Data is Growing – Budgets are Tight

IDC research predicts that corporate data will continue to grow at an annual compound rate of 40-50% [1]. This means that IT organizations will be tasked with managing about 7.5 zettabytes (ZB) of data by 2025 compared to 2.6ZB in 2018, all while on restricted budgets…yikes! In this BlogBytes we will review the recent IDC white paper that discusses how the data explosion phenomenon affects business and taxes cloud strategies for data storage and protection and explore how LTO tape technology can help alleviate the burden.

Data Growth vs the Budget

The recently published white paper by IDC’s Phil Goodwin highlights that the majority of the zettabyte data growth will be unstructured data, which can require additional management resources. As discussed in a previous BlogBytes called The Big Data Challenge, “unstructured data is loosely organized and does not conform neatly into formats such as spreadsheets or databases – it is typically in the form of text files, email or multimedia files.” IDC forecasts that “IT budgets will increase by 2–3% in 2019, [while] IT staff resources will remain flat. The result will be that as data continues to grow exponentially, it will require businesses to find more efficient methods of managing it.” As noted in the IDC paper, “…the availability of data and ability to access data are cornerstones of business success.”

Is the data hot or cold?

IDC estimates that about 40% of the 7.5ZB of data will be commercially related and of that about 60% will be cold data or data with expected retrieval of greater than 30 days. Therefore, most data is cold data and is a good candidate for tape storage at primary and cloud sites. IDC’s Goodwin explains “Although there is a trend toward all-flash arrays in the datacenter, it is simply not necessary to house infrequently accessed, but still essential data on the most expensive, low-latency disk. However, it is essential to keep this data safe for when it is needed.” As noted, the recovery time and recovery point objectives, as well as recurring charges and fees should be considered when evaluating on-premise and cloud options.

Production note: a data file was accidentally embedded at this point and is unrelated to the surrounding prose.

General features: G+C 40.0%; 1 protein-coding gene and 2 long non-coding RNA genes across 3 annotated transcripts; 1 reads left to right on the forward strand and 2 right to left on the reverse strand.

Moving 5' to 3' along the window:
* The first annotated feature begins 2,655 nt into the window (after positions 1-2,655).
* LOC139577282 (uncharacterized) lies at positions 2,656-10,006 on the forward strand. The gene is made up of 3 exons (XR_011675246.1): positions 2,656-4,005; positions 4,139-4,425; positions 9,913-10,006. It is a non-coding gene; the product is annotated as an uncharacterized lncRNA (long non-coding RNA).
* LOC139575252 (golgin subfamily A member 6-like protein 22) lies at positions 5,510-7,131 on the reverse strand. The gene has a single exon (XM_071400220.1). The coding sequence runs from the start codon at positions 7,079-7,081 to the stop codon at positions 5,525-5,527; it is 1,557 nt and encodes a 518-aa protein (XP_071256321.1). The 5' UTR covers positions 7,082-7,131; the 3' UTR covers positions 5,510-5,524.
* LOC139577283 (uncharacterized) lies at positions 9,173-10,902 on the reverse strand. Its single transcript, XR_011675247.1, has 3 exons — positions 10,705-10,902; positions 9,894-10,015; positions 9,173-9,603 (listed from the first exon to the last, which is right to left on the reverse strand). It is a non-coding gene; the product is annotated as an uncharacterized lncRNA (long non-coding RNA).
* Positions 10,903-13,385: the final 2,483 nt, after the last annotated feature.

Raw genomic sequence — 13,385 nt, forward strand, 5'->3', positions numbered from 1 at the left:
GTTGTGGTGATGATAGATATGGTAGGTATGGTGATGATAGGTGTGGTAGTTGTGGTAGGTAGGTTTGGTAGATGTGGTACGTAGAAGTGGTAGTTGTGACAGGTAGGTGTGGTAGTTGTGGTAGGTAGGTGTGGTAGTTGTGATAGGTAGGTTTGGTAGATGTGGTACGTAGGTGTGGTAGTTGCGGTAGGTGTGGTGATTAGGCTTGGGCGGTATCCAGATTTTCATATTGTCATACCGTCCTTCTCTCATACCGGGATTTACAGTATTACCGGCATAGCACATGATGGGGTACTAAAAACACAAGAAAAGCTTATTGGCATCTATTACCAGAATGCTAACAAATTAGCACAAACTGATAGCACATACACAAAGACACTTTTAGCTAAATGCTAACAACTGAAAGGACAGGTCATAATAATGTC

How do hackers succeed?

These vast quantities must be protected from malware and hackers. Goodwin points out; “Ransomware attackers succeed only when they can destroy all means of self-recovery. Once an organization is hijacked of its ability to recover its own data, then cybercriminals are able to extort maximum ransom. Though being unable to recover data is a cardinal sin of data protection, our research shows that nearly 25% of organizations have suffered such an event within the past three years.” Data replication strategies like mirrors and clones can protect against failures, but the online data is still vulnerable to cyber-attack or disgruntled employees. What can you do to provide maximum protection? Read on.

The data shield: LTO Technology

As a best practice, organizations should create an “air gap” between the data and the system for maximum protection. Goodwin describes this protective shield as “a break in the data stream.” The IDC paper goes on to state; “This [air gap] can be accomplished manually by moving data from one storage medium to another or by physically separating copies of data (i.e., data sets) to ensure one does not infect previous backups. While possible through replication technologies, this manual approach can be arduous and expensive. Tape technology, in contrast, natively introduces an air gap and does so cost effectively, ensuring there is always a recoverable master copy of data.”

Tape can help protect data against malware and other cyber-threats since it is inherently offline, creating the recommended air gap since a cartridge removed from the tape drive is no longer connected to the system and therefore unavailable to cyber-attackers. You can see more in a webinar by IDC here and the IDC white paper here.

[1] Tape and Cloud: Solving Storage Problems in the Zettabyte Era of Data. Phil Goodwin. IDC, June 2019.